The study of word origins, etymology, can lead to some fascinating insights into the story behind the word for, or name of, something. Sometimes knowing a word’s origin makes it easier to remember what the word means and sometimes it adds a depth of meaning we would have otherwise missed.
Traditional Native American names are rich and colorful with meaning. Perhaps the absence of a written language put an extra dimension of significance to each and every word spoken. This concept of valuing every word to its fullest measure might be ripe for revival in today’s conversation.
A brief visit to the Cherokee language provides some interesting information on the background of some Native American names and their evolution through translation from one language to the next.
The Cherokee language is derived from the language of the Iroquois, of the Great Lakes Region of the Northeastern United States. The Cherokee, however, are from the Carolinas and northern Georgia. Most Cherokees today live in Oklahoma, where they were forced to go during the great American tragedy of the 1830s that we know as the Trail of Tears.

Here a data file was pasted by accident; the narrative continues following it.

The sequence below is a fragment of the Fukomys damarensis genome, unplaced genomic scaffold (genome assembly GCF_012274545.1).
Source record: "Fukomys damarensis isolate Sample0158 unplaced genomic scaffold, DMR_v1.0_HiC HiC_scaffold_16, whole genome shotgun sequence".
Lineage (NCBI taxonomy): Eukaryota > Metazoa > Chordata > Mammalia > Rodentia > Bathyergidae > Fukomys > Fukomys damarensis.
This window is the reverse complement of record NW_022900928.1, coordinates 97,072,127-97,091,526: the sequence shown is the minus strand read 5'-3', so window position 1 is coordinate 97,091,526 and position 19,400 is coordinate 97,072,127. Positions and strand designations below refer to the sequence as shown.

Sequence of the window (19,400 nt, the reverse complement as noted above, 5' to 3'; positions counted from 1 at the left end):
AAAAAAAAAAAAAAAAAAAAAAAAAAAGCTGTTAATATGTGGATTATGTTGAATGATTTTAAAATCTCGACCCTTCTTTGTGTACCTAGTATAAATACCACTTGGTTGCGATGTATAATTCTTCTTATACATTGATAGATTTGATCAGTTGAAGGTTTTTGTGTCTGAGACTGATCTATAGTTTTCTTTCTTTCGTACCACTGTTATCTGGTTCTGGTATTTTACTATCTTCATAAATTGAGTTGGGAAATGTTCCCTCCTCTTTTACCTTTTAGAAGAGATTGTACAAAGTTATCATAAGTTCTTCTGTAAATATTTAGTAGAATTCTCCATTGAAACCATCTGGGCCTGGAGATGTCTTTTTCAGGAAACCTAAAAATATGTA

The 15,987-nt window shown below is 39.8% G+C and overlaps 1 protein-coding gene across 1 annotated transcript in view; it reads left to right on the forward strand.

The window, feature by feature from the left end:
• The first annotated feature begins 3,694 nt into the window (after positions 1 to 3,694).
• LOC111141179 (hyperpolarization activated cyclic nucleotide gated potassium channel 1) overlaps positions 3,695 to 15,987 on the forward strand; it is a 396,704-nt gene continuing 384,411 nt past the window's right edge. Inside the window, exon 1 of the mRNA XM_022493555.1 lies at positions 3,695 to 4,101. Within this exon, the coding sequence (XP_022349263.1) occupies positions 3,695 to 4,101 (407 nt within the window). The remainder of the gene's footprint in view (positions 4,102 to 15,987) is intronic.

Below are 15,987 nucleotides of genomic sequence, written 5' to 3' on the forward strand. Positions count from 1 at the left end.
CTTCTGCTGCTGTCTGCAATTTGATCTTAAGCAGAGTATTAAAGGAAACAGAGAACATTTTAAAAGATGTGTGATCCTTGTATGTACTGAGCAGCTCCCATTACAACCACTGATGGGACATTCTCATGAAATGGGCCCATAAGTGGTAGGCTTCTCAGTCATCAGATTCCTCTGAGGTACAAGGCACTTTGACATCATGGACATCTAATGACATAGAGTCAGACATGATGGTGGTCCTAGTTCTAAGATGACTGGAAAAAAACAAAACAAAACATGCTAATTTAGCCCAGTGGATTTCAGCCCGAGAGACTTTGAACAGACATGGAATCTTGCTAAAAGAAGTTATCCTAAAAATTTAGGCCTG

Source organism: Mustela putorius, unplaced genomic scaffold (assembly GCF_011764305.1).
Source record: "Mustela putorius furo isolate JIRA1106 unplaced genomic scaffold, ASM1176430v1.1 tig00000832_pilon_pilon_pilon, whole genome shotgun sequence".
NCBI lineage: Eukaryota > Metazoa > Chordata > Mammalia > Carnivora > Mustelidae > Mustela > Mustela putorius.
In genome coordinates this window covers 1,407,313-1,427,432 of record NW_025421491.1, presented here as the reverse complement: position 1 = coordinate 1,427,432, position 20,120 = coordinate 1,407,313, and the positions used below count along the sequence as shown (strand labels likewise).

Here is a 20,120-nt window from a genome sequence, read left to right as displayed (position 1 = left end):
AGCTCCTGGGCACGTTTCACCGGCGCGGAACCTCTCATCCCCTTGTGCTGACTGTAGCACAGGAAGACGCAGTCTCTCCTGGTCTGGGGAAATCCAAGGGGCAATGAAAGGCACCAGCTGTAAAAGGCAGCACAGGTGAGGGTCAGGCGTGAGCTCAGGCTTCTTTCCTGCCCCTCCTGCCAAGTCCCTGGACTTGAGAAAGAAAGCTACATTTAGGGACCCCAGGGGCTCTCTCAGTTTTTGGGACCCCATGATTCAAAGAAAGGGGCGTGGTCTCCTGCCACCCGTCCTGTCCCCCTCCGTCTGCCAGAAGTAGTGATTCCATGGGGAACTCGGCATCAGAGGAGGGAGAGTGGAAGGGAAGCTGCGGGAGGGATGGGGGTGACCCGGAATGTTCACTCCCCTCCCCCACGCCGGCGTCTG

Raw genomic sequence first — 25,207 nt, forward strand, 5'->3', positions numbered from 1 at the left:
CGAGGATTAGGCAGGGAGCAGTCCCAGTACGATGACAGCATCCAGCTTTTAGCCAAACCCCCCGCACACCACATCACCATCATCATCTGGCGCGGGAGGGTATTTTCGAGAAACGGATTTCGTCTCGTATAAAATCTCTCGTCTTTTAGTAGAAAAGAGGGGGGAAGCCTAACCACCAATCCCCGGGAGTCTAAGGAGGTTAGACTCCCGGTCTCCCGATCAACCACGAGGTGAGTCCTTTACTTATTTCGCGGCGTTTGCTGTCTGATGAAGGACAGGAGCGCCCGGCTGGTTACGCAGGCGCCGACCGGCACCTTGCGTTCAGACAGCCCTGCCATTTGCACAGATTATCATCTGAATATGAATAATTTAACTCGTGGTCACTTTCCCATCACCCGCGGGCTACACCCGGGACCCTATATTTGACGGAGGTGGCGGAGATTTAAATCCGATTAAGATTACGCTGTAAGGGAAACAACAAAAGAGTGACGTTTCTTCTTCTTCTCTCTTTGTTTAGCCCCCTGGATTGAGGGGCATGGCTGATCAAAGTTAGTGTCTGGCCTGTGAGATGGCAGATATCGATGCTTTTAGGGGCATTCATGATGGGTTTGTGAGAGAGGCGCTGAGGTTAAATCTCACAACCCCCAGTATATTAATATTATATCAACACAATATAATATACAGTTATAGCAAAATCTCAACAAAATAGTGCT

The word Cherokee itself is a good illustration of the evolution of Native American names. The original word is believed to be spelled as “Tsalagi” but Portuguese explorer Hernando de Soto probably tried to write it phonetically in his language as “Chalaque.” The Portuguese word became the French word “Cheraqui” which became the English “Cherokee.”
Native American names for neighboring tribes may have given us Tsalagi. In the Choctaw language, Cha-la-kee means “those who live in the mountains” and Chi-luk-ik-bi means “those who live in the caves,” either of which applies to the Cherokee tribe of the Blue Ridge and Smoky Mountain Ranges.
In almost all cases, the Native American names a tribe uses to define itself includes a reference to people, human, or humanity as a whole. The word the Cherokee used long ago (and many still do so today) to identify themselves is Ah-ni-yv-wi-ya, meaning “Principle People,” or ”these are all the human people.”
For those of us fascinated with words and their origins, it seems that the best way to understand a culture, any culture, is to understand where the words and names came from. Why they were chosen and how they are used now.
The study of Native America and Native American names is certainly no exception.